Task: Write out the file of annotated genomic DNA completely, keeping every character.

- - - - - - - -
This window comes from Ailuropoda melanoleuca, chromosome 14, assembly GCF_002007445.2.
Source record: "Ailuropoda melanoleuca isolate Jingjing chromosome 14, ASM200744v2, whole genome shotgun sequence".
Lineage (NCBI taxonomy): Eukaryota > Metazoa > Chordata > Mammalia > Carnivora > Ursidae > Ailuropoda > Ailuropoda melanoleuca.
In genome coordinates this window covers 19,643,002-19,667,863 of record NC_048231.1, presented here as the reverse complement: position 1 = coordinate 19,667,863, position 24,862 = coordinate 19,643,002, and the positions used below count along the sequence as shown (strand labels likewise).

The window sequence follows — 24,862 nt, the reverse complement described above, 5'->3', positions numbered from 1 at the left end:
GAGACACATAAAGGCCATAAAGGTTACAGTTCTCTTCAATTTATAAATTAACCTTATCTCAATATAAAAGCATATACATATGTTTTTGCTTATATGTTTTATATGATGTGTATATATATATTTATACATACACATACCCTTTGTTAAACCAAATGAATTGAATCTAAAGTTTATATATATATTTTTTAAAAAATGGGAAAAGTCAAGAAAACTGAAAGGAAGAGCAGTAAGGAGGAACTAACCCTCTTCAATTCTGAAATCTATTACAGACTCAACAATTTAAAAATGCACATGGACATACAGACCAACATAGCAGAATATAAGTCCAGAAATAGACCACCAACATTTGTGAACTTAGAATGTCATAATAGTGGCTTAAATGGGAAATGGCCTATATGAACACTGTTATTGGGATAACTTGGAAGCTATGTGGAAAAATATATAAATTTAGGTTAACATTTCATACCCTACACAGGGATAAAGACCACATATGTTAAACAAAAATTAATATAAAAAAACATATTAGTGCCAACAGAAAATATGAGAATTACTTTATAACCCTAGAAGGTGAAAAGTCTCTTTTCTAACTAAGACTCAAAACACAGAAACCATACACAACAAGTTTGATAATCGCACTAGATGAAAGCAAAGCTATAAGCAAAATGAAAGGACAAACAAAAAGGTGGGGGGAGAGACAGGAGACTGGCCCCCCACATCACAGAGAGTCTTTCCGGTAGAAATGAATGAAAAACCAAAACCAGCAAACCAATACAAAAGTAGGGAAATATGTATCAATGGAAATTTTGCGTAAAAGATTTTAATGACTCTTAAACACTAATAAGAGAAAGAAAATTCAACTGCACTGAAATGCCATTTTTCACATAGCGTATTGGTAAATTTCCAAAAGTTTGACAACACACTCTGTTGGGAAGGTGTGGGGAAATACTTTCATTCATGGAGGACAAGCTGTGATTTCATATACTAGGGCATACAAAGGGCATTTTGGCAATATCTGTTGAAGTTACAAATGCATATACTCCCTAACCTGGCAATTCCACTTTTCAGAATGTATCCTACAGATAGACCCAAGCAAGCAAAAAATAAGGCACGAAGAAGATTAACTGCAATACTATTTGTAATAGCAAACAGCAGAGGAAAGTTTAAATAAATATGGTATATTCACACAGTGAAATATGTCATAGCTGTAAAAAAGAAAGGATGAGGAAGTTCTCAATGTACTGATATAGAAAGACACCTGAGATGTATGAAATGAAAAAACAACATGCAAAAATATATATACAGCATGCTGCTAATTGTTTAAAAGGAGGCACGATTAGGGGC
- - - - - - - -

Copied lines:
This window comes from Ailuropoda melanoleuca, chromosome 14, assembly GCF_002007445.2.
Source record: "Ailuropoda melanoleuca isolate Jingjing chromosome 14, ASM200744v2, whole genome shotgun sequence".
Lineage (NCBI taxonomy): Eukaryota > Metazoa > Chordata > Mammalia > Carnivora > Ursidae > Ailuropoda > Ailuropoda melanoleuca.
In genome coordinates this window covers 19,643,002-19,667,863 of record NC_048231.1, presented here as the reverse complement: position 1 = coordinate 19,667,863, position 24,862 = coordinate 19,643,002, and the positions used below count along the sequence as shown (strand labels likewise).

The window sequence follows — 24,862 nt, the reverse complement described above, 5'->3', positions numbered from 1 at the left end:
GAGACACATAAAGGCCATAAAGGTTACAGTTCTCTTCAATTTATAAATTAACCTTATCTCAATATAAAAGCATATACATATGTTTTTGCTTATATGTTTTATATGATGTGTATATATATATTTATACATACACATACCCTTTGTTAAACCAAATGAATTGAATCTAAAGTTTATATATATATTTTTTAAAAAATGGGAAAAGTCAAGAAAACTGAAAGGAAGAGCAGTAAGGAGGAACTAACCCTCTTCAATTCTGAAATCTATTACAGACTCAACAATTTAAAAATGCACATGGACATACAGACCAACATAGCAGAATATAAGTCCAGAAATAGACCACCAACATTTGTGAACTTAGAATGTCATAATAGTGGCTTAAATGGGAAATGGCCTATATGAACACTGTTATTGGGATAACTTGGAAGCTATGTGGAAAAATATATAAATTTAGGTTAACATTTCATACCCTACACAGGGATAAAGACCACATATGTTAAACAAAAATTAATATAAAAAAACATATTAGTGCCAACAGAAAATATGAGAATTACTTTATAACCCTAGAAGGTGAAAAGTCTCTTTTCTAACTAAGACTCAAAACACAGAAACCATACACAACAAGTTTGATAATCGCACTAGATGAAAGCAAAGCTATAAGCAAAATGAAAGGACAAACAAAAAGGTGGGGGGAGAGACAGGAGACTGGCCCCCCACATCACAGAGAGTCTTTCCGGTAGAAATGAATGAAAAACCAAAACCAGCAAACCAATACAAAAGTAGGGAAATATGTATCAATGGAAATTTTGCGTAAAAGATTTTAATGACTCTTAAACACTAATAAGAGAAAGAAAATTCAACTGCACTGAAATGCCATTTTTCACATAGCGTATTGGTAAATTTCCAAAAGTTTGACAACACACTCTGTTGGGAAGGTGTGGGGAAATACTTTCATTCATGGAGGACAAGCTGTGATTTCATATACTAGGGCATACAAAGGGCATTTTGGCAATATCTGTTGAAGTTACAAATGCATATACTCCCTAACCTGGCAATTCCACTTTTCAGAATGTATCCTACAGATAGACCCAAGCAAGCAAAAAATAAGGCACGAAGAAGATTAACTGCAATACTATTTGTAATAGCAAACAGCAGAGGAAAGTTTAAATAAATATGGTATATTCACACAGTGAAATATGTCATAGCTGTAAAAAAGAAAGGATGAGGAAGTTCTCAATGTACTGATATAGAAAGACACCTGAGATGTATGAAATGAAAAAACAACATGCAAAAATATATATACAGCATGCTGCTAATTGTTTAAAAGGAGGCACGATTAGGGGC